|Panasonic GX7||Four Thirds||15.8||4592||3448||1080/60p||22.6||12.2||718||70|
Many modern cameras cannot only take still pictures, but also record videos. Both cameras under consideration have a sensor with sufficiently fast read-out times for moving pictures, but the GX80 provides a better video resolution than the D3100. It can shoot movie footage at 4K/30p, while the Nikon is limited to 1080/24p.
Apart from body and sensor, cameras can and do differ across a range of features. For example, the GX80 has an electronic viewfinder (2765k dots), while the D3100 has an optical one. Both systems have their advantages, with the electronic viewfinder making it possible to project supplementary shooting information into the framing view, whereas the optical viewfinder offers lag-free viewing and a very clear framing image. The viewfinder in the GX80 offers a wider field of view (100%) than the one in the D3100 (95%), so that a larger proportion of the captured image is visible in the finder. In addition, the viewfinder of the GX80 has a higher magnification (0.70x vs 0.53x), so that the size of the image transmitted appears closer to the size seen with the naked human eye. The adjacent table lists some of the other core features of the Nikon D3100 and Panasonic GX80 along with similar information for a selection of comparators.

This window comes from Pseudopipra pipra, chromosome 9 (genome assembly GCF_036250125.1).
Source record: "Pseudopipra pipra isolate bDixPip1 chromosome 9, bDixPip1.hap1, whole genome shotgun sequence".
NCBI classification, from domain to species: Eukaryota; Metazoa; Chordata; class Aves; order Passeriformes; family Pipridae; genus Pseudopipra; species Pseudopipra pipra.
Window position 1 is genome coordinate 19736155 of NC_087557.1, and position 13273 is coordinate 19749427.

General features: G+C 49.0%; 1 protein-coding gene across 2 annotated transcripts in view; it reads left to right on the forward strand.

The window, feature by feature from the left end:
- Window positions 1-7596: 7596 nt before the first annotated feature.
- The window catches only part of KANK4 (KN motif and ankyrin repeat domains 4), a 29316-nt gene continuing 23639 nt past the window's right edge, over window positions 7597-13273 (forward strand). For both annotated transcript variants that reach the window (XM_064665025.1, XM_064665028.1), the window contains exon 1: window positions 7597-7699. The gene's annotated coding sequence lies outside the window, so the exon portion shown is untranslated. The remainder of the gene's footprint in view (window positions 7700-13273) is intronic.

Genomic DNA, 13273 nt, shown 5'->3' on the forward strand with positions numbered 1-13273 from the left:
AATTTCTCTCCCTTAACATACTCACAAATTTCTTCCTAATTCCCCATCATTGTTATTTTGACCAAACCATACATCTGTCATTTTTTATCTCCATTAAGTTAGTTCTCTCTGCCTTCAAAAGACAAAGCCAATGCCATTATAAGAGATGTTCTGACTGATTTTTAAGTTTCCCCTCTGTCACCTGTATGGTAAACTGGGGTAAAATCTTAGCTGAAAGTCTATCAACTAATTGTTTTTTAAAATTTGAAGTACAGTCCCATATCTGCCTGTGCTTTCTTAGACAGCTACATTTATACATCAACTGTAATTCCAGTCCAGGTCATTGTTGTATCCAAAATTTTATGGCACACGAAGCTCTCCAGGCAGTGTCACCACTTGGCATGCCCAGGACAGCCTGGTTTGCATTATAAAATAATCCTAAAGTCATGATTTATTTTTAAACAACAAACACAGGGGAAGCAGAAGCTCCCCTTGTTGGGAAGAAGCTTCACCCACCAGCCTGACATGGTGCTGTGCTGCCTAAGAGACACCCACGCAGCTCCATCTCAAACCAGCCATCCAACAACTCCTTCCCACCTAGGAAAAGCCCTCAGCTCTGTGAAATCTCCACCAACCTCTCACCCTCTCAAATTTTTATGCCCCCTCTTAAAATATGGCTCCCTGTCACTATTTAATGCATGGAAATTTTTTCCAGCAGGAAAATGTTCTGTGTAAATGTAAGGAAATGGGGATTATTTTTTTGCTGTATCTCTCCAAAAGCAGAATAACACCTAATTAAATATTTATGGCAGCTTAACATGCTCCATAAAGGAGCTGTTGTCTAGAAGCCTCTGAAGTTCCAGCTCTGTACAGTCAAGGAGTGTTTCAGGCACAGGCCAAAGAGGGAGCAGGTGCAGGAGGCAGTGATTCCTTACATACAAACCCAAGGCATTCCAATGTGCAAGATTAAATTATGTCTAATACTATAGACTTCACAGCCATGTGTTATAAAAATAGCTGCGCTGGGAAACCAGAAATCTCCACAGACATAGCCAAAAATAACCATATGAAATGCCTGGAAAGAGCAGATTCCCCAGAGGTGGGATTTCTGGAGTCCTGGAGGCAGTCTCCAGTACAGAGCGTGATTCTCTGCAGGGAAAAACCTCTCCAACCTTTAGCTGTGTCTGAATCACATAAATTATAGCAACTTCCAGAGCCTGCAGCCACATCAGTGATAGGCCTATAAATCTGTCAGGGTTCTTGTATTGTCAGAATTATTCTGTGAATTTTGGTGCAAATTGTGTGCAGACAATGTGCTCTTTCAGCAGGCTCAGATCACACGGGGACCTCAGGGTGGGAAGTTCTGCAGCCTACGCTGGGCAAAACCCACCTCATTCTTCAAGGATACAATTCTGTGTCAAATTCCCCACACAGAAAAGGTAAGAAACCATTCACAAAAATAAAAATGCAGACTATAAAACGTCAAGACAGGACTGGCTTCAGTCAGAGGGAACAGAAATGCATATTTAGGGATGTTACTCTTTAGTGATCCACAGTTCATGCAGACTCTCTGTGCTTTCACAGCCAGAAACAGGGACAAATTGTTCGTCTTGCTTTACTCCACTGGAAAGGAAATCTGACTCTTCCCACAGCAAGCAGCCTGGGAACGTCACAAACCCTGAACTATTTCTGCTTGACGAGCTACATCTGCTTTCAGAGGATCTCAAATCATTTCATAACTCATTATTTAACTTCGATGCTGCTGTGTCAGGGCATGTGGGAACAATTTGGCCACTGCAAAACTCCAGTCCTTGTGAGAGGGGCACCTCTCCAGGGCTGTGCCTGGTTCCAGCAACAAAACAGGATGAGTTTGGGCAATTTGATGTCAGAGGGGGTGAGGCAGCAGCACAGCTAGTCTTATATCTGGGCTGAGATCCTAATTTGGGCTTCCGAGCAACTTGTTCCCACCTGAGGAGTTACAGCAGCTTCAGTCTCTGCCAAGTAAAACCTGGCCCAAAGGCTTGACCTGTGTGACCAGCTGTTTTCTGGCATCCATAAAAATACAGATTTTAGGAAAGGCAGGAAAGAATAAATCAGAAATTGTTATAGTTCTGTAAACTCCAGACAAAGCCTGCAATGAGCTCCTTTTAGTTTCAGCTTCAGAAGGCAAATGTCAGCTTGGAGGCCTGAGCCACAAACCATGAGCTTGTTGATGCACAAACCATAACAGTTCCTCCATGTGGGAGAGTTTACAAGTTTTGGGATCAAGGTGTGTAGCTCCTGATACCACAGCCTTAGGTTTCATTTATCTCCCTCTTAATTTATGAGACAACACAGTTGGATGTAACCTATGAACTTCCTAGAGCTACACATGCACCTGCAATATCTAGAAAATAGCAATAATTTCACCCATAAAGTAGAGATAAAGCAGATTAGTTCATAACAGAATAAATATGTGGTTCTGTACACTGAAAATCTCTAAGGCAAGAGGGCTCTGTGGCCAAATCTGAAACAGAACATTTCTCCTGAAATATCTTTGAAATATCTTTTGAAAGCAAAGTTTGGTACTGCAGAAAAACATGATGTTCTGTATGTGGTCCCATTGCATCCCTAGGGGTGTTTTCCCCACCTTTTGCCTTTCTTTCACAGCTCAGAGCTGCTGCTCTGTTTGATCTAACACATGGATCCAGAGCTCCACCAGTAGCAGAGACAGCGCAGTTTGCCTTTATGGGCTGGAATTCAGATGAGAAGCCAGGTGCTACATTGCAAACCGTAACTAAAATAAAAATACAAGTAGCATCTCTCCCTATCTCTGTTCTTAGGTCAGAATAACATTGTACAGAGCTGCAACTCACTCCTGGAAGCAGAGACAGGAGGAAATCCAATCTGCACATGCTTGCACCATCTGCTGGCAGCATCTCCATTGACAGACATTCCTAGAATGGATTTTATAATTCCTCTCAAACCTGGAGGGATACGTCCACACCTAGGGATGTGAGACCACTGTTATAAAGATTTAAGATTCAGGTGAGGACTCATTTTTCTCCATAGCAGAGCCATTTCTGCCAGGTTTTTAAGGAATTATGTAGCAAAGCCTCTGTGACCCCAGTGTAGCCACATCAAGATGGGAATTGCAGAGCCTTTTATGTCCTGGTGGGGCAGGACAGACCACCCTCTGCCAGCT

|Olympus E-M10 II||2360||n||3.0||1040||tilting||Y||1/4000s||8.0||Y||Y|
One differentiating feature between the two cameras concerns the touch sensitivity of the rear screen. The GX80 has a touchscreen, while the D3100 has a conventional panel. Touch control can be particularly helpful, for example, for setting the focus point.
The reported shutter speed information refers to the use of the mechanical shutter. Yet, some cameras only have an electronic shutter, while others have an electronic shutter in addition to a mechanical one. In fact, the GX80 is one of those camera that have an additional electronic shutter, which makes completely silent shooting possible. However, this mode is less suitable for photographing moving objects (risk of rolling shutter) or shooting under artificial light sources (risk of flickering).